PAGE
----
Dog dies in avalanche, 2 skiers OK near Loveland | PostIndependent.com
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Dog dies in avalanche, 2 skiers OK near Loveland

ASHLEY DICKSON
Summit County, Correspondent
Glenwood Springs, CO Colorado

SUMMIT COUNTY” Summit County Search and Rescue responded to an avalanche near Loveland Pass early Tuesday afternoon after two skiers triggered a slide down two separate slide paths.

According to Summit County Search and Rescue, the two skiers set off slides down Dave’s Wave and Ironingboard, two popular backcountry ski runs between Arapahoe Basin and Loveland Pass.

Rescue teams were told to stand down after learning that both skiers were safely out of harms way, but one of the skier’s dog was unable to be found.



Authorities cite fresh snow and high winds as one of the causes of the slide and are advising people to take extra caution when heading into the backcountry.

“Right now it’s very dangerous out there,” said Michael Schmitt with Summit County Search and Rescue. “We want to advise people to pay close attention to avalanche warnings by going online before heading out.”



The Colorado Avalanche Information Center (CAIC) website, http://avalanche.state.co.us/, is one of the best resources for avalanche information and has up-to-date information regarding weather as well as snowpack conditions.

Currently, the avalanche danger for the Vail Summit Zone is considerable, and high winds are creating fresh drifts and slabs which are highly susceptible to sliding.

Warm days and cold nights during October and November resulted in a weak base.

The added layers from more recent storms created an unstable snowpack with many different layers.

“Many of the recent avalanches happening in the area have been triggered on low angle slopes,” said Ethan Green at CAIC. “There have been a lot of new snow avalanches with slides happening after just one storm in snow that is three to six feet deep.”

There have been two avalanche burials in the last three days, both triggered by human activity, and authorities are warning individuals that having the right gear is not enough to prevent against serious injury or loss of life.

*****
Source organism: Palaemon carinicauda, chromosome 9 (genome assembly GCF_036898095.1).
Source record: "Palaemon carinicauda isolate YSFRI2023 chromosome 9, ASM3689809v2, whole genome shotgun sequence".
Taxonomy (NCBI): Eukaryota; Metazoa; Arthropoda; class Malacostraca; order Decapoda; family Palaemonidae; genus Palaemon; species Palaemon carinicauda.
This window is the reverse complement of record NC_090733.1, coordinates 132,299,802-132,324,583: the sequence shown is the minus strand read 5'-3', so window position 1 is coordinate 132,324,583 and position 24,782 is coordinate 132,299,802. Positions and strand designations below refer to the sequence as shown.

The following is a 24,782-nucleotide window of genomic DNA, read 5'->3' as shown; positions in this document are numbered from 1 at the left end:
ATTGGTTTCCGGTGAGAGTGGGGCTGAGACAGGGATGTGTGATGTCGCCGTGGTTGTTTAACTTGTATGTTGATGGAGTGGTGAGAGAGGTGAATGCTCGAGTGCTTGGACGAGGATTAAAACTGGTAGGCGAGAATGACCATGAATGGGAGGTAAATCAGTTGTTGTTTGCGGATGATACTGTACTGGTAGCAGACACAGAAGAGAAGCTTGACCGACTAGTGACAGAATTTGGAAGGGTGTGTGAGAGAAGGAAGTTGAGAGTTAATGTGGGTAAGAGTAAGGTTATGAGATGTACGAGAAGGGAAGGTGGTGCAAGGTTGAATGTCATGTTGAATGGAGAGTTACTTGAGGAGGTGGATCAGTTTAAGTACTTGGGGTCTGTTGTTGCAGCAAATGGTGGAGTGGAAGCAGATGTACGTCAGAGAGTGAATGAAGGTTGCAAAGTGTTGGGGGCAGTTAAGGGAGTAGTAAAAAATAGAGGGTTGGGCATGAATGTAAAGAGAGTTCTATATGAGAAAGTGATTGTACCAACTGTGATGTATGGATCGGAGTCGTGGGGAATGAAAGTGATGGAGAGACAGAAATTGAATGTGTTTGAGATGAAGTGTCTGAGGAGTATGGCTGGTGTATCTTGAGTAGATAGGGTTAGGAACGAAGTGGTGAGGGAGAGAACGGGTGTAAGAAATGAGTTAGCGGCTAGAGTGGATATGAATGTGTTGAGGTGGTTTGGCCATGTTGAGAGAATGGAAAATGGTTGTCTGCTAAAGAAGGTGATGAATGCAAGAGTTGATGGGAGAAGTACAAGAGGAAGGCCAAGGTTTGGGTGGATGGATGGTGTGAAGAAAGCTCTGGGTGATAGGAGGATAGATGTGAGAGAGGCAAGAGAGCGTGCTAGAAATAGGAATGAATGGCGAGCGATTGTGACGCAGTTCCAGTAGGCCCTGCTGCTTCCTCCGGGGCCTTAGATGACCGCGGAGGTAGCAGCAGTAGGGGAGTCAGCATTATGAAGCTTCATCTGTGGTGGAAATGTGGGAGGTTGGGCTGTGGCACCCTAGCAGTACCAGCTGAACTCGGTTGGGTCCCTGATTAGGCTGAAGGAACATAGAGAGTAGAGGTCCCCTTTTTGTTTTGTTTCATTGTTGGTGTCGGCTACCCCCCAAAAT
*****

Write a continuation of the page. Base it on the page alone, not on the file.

“Knowing how to use rescue equipment like beacons and probes is not enough to ensure survival,” Green said. “People need to understand that avalanches are not always random acts of nature. Skiers act as a catalyst and many avalanches could be prevented if people were better educated.”

Since 1950, avalanches in Colorado have killed more people than any other natural hazard and, in terms of fatality rates, Summit County has the second highest numbers of any other county in Colorado.

Skiers looking to tackle the backcountry should also be aware that danger exists at every point on the mountain. Earlier this week a group of skiers hiking up Herman Gulch across from Loveland Ski Area got caught in a slide even before putting their skis on, proving that, although low angle slopes may seem safe, they can also be prone to avalanche activity.

The Colorado Avalanche Information Center provides a wealth of information for those looking to learn more about current avalanche conditions. As the oldest public avalanche program in the United States CAIC dispatches information from four separate field offices and boasts a staff of 15 avalanche professionals. The CAIC website is updated twice a day by 7 a.m. and 5 p.m. and a quick check of the forecast is all it takes to stay informed of avalanche danger. Additional information can also be accessed through the Avalanche Hotline at (970) 668-0600.


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